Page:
however, not only was i very glad of the cash, the feeling that a group of people with experience in the industry think you are worth a punt (albeit with someone else’s money) is a positive one.
is one inn more kudos-ified than another? I know rather pompous types who believe they’ll be Chancery silks at 35 go for Lincoln’s – but that is out of a misguided notion that all Chancery silks are at Lincoln’s because Chancery chambers tend to be.
The interviewers at my Scholarship Interview tried the ol’ Good Cop-Bad Cop routine. At mine I didn’t get a legal topic, it was simply just questions about myself: Why the Bar? What areas of law? etc.
I remember the waiting-room experience of my scholarship interview all too well and it accords with the author’s account to an alarming degree: Mr Nervous, Mr So-Confident-I-Want-To-Tell-You-How-Great-I-Am-And-Unnerve-Everyone-Within-Earshot, Mr Sweaty (me) etc.
I distinctly recall selecting the ‘public law exercise’. After 20 minutes of fervent absorption of the 17-or-so pages, the interview panel failed to ask me any questions about the exercise.
Most of the interview focused on my application.
One piece of advice that I received (people may – and should – already be doing this): for every line/point contained in your application, ensure that you have something interesting/witty/intelligent to say. Yes, I know, it seems obvious, but be anal about it: create a ring binder to accompany your application with a paragraph and sources for every word/sentence. I don’t think that this will necessarily stifle those with a flair for of-the-cuff responses, rather, the process of compilation will force you to consider why X has made into your application, and it will ensure that when you are asked about X, it will not be the first time that you have thought about/had to articulate it. My scholarship application contained a reference (one line) to the subject of my final year dissertation (not law – and written 4 years prior to the interview). It turned out that the lead panelist had a particular interest in this area of classical philosophy; he ‘hi-jacked’ 2/3 of the interview for a nice chat about Aristotle’s notion of change, so it was a good job that I’d taken the time to at least think about my paper/the reasons for including this piece of info in my application.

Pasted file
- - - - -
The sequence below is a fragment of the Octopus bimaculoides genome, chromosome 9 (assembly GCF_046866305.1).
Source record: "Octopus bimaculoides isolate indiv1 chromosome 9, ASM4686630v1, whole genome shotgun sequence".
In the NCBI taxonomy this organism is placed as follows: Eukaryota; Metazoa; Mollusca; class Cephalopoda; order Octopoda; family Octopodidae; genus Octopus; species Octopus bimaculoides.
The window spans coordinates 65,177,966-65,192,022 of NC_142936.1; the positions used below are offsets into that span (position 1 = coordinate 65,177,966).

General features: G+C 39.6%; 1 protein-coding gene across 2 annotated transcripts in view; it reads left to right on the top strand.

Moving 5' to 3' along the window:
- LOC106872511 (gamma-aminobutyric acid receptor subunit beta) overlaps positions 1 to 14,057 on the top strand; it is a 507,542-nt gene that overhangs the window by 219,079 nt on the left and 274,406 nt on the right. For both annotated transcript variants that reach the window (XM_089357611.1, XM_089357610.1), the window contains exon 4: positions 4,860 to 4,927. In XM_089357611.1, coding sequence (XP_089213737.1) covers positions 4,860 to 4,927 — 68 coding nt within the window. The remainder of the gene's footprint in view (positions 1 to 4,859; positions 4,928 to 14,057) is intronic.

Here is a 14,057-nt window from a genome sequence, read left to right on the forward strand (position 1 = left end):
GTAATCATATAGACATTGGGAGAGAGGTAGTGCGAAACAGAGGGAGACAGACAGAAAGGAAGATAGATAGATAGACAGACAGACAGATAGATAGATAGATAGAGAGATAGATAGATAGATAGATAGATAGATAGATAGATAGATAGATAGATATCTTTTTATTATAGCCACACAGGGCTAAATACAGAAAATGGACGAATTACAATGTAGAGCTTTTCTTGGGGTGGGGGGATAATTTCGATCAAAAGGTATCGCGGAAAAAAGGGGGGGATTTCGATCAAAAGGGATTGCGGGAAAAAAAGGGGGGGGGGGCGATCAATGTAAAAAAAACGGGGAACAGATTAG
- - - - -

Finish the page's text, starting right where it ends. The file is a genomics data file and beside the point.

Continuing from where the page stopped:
The last comment is absolutely right. Interview panels for pupillage and for scholarships seem to love talking about my undergraduate dissertation on Anglo-Saxon poetry. My Inn Scholarship interview (Lincoln’s) went further, and one of the panel picked out a comment from one of my referees about a module from my undergraduate degree on which she had taught me, and spent a good five minutes asking about it. To be honest I was quite relieved, I’d rather talk about intertexuality than the law generally, but it could seriously throw someone.
If it was, which I believe it was, Gray’s Inn that the post refers to, the people at the end of the table with their heads bowed are representatives of the Bedingfield Trust. The Bedingfield Scholarships are the top scholarships from Gray’s Inn, worth a full BPTC fee and then some, and as well as the panel which decides on all the Inn awards, the Bedingfield trustees will give additional views on which candidates should get Bedingfield Scholarships. I hope this helps.
P.s. of course a Scholarship may help pupillage applications. It’s another line for the CV and many of those who you’re up against will have them. However, it isn’t determinative and won’t cancel out the fact you’ve got a 3rd class degree or fondled the bottom of the Clerk on the way into your interview.
I have a scholarship interview at Lincoln’s. I’ve been trying to find out information about them since my letter (there is not a lot around about people’s experiences) so thanks : ).
I had my interview at Inner yesterday. I was left not really having a sense of how it went because it was a lot easier and nicer than I expected. All the staff at Inner were lovely, welcoming and helpful. We had to choose an area of law (crime, family, or civil) and our group of about ten of us were taken to the library and given 30 mins to read it and take notes.
After, we were taken to our interview rooms. The member of staff helpfully told me not to shake hands with the panel. I went in and there was a panel of four – a Judge as a Chair, a barrister on either side, and someone to look at the finances. The Judge was really friendly. She started by asking why I was taking this path now (I am a mature student, and working full-time). She also asked what area of law I was interested in. She then passed over to one of the barristers who asked if I thought I would be a good advocate, how I prepare for advocacy, and why not become a solicitor-advocate.
It then went back to the Judge who asked about the case – assume they didn’t know anything about it and summarise the facts, then explain what was decided.
It was then turned over to the guy who was there to look at the finances, who asked some questions to clarify my employment situation, savings, and whether I had other sources of income/financial support.
They then asked if I had any questions, and I asked when to expect to hear (about 3 weeks or so).
It was very quick – only about 15 mins, which I don’t know if it is a good thing or a bad thing! It was friendly and the questions were straight-forward.